Why You Should Beware of Gurus in Business

nepal-1086906_960_720The business coaching world is full of gurus.

People standing up in front of audiences entertaining and charming their followers with their apparent wisdom and wit on the subject of business.

Why You Should Beware of Gurus in Business

I’m anti guru.

I don’t have any gurus.

This wasn’t always the case.

I’ve been interested and even entranced by a number of success gurus in the past – although even then I still had my reservations about them at least to some extent.

But I no longer do this.

Why I Don’t Follow Gurus

So why don’t I follow gurus?

First of all, let me make clear that I’m not suggesting you don’t have any mentors or coaches. We can all learn from other people in business.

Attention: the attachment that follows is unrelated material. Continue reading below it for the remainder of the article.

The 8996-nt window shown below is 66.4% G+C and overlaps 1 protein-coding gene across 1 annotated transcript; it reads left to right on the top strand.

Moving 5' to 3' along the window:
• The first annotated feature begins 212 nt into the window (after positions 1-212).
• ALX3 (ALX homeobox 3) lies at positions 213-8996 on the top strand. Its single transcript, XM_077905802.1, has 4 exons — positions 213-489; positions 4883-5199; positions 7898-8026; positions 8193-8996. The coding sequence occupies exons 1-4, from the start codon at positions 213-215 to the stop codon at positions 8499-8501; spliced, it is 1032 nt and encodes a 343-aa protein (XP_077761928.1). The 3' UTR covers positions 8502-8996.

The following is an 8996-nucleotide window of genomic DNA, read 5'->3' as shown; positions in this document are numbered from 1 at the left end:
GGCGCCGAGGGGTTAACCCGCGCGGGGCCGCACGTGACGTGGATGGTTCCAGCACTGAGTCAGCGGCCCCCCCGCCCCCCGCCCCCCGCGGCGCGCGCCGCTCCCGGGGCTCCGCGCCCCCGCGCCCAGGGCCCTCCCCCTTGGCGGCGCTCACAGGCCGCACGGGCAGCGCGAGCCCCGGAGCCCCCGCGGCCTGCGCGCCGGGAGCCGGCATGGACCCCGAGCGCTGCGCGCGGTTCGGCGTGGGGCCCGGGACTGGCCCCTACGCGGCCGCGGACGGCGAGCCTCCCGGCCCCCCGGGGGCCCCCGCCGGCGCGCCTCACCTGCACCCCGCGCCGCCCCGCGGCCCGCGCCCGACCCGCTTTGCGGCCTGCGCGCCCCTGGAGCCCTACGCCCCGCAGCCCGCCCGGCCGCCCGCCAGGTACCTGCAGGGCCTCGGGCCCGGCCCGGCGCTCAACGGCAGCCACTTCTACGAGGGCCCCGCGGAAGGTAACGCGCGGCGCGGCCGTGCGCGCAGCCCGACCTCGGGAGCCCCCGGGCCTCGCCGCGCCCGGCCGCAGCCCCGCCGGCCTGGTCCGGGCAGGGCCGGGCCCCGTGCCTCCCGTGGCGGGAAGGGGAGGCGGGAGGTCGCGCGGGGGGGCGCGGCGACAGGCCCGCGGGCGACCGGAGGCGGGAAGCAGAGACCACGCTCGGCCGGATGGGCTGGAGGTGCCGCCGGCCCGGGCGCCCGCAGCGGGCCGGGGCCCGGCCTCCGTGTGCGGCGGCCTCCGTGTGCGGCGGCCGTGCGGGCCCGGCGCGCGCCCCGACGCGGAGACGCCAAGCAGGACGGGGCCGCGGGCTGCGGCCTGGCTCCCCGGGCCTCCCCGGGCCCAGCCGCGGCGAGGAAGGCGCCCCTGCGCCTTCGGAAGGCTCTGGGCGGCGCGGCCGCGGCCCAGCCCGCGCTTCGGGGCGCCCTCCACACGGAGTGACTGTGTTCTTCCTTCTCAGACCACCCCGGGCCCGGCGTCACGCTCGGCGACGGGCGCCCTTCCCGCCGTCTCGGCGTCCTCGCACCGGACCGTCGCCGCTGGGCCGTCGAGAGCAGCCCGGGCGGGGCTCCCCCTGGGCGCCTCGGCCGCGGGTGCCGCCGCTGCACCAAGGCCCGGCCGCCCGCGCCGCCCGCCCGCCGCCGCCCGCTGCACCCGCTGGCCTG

And we should learn. It’s by listening to and learning from other people that we can avoid making the mistakes others have made.

We can avoid “inventing the wheel twice”. We can avoid expending energy, time and money in pursuing dead ends.

And we can learn how best to make a success of our business activity in the shortest possible time.

What I’m talking about here is the practice some people fall into of almost single-mindedly following a personality, hanging onto their every word, believing everything they say.

One thing you invariably find when you join the training program of a so-called “guru” is that they will invariably tell you to “unsubscribe from everyone else”.

They may tell you the reason for this is so you can focus on their program without distraction. Or maybe also that it’s to “free up your inbox”.

This can be good business for the guru concerned. But the real reason they want you to unsubscribe is so they can monopolize your attention. So that you will listen to them and not to anyone else.